Great First Exercises For Lower Back Pain

Lower back pain is clearly one of the most common complaints Manual Therapist have been treating for decades now.

And research is very clear that a graded strength programme for the lower back is a worthwhile part of any treatment plan. 

Most of the time lower back pain comes down to modern lifestyle factors, which means one of two things usually.

Either the client has become weak from inactivity, or the client’s lower back can’t quite meet the demands of the activity that they are doing. 

If you’re scratching your head at that last sentence then you’re not the only one. 

Being weak from inactivity makes sense to most of us. But the same problem with active people? How so?

Well it comes down to similar reasons actually. 

When you interview people with back pain they usually meet one of the following:

  1. They are inactive and have become quite weak.
  2. They are active but only for short bursts of time and are otherwise quite inactive.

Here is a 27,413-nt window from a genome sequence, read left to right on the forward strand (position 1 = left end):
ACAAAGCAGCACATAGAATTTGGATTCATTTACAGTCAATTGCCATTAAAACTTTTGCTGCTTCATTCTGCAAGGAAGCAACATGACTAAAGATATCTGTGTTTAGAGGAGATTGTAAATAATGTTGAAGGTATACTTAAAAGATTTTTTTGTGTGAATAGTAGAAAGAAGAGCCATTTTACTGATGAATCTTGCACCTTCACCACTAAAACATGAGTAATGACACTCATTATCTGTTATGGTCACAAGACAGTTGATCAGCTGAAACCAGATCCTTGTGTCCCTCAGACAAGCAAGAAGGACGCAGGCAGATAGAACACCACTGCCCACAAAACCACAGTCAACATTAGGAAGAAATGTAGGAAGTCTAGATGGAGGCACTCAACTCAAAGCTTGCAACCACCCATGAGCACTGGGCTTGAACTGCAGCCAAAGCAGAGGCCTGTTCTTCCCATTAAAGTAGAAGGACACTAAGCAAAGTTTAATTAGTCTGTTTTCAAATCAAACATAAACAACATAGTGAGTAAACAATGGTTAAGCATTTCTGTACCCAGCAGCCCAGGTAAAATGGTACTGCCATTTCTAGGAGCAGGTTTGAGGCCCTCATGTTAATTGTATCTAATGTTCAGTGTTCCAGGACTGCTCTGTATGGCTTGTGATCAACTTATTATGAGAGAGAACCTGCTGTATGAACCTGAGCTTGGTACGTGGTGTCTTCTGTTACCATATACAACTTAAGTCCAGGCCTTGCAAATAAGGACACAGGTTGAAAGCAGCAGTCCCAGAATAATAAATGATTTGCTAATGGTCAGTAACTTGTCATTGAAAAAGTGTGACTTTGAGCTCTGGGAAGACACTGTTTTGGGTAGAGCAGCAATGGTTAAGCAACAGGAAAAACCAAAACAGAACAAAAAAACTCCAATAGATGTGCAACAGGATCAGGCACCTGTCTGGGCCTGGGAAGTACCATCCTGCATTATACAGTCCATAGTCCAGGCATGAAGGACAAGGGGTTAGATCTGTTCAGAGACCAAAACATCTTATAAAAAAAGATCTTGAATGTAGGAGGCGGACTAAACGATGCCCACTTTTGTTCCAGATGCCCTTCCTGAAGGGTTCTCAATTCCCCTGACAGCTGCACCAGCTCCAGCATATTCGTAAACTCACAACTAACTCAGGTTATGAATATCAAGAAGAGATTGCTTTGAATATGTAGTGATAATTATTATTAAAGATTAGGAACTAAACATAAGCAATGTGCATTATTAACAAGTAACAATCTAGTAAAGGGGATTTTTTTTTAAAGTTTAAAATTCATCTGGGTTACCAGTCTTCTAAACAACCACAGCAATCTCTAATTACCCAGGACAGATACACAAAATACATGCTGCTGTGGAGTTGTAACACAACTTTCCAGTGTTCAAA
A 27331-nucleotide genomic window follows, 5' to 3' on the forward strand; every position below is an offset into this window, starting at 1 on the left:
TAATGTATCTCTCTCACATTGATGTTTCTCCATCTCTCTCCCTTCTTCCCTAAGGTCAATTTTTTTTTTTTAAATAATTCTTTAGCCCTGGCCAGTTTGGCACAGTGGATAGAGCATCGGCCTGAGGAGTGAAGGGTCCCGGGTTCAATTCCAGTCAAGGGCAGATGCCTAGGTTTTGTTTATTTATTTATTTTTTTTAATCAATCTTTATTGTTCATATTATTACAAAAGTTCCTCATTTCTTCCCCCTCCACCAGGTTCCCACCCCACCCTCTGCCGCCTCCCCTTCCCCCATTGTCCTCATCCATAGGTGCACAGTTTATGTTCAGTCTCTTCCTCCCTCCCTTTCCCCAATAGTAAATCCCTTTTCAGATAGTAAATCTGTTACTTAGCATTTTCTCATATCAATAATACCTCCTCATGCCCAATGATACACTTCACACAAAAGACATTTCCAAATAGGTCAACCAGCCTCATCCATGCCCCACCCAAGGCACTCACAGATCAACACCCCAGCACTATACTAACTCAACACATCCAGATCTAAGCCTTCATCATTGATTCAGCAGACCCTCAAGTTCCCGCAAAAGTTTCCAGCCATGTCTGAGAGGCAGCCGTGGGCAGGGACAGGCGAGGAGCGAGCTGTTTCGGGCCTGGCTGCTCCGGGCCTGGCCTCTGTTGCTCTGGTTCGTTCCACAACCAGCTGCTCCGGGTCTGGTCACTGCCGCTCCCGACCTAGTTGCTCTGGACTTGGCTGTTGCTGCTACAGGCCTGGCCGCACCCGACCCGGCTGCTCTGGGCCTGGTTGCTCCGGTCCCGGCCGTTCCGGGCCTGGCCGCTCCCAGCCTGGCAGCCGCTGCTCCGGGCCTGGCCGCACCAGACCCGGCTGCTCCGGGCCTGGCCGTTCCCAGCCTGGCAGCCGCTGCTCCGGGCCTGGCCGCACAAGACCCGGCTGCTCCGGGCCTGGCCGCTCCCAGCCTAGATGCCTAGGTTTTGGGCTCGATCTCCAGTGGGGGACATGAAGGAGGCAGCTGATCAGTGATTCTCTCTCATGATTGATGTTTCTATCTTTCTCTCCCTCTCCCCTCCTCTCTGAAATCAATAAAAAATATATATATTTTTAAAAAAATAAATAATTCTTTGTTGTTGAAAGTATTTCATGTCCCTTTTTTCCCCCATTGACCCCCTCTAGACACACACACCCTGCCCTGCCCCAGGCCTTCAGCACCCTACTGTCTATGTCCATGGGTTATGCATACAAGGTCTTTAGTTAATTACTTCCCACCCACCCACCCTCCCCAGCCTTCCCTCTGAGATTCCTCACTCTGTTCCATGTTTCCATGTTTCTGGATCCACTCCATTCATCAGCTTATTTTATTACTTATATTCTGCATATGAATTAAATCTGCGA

3. They are highly active and overloading the tissues. 

However you slice it, these people have backs that can’t meet the demands placed on them.

So if you can help them gain the additional strength they need, alongside your manual treatments, you’ll get significant improvements in your results.

Introducing The Prone Cobra (AKA Prone Spinal Extension Isometric). 

So as a Manual Therapist what would a safe starting place be to introduce a client to lower back strengthening?

Well the Prone Cobra is a great first exercise, especially if you’re a little worried about having your client flex the spine. 

This exercise starts the client in spinal neutral and asks the lower back muscles to simply stabilise as the upper torso is lifted off the ground slightly. 

This way the weight of the head and shoulder girdle provide an excellent amount of resistance. 

You can regress this exercise down in multiple ways too

Even to merely thinking about lifting the torso if you like.

Which makes this a great starting point for those sensitive clients.

Once the client can maintain a 20-30 second hold, 3-4 times, with a minute rest between, then they are ready to move on. 

You can also pair this exercise with a Prone Hip Extension to really work the lower back from both ends, if you like. 

Give it a try on those clients that you feel are ready for exercise, and let us know how it goes. 

You can find this exercise under the Lumbar Spine, and Thoracic Spine, Isometric sections of ExerciseLab.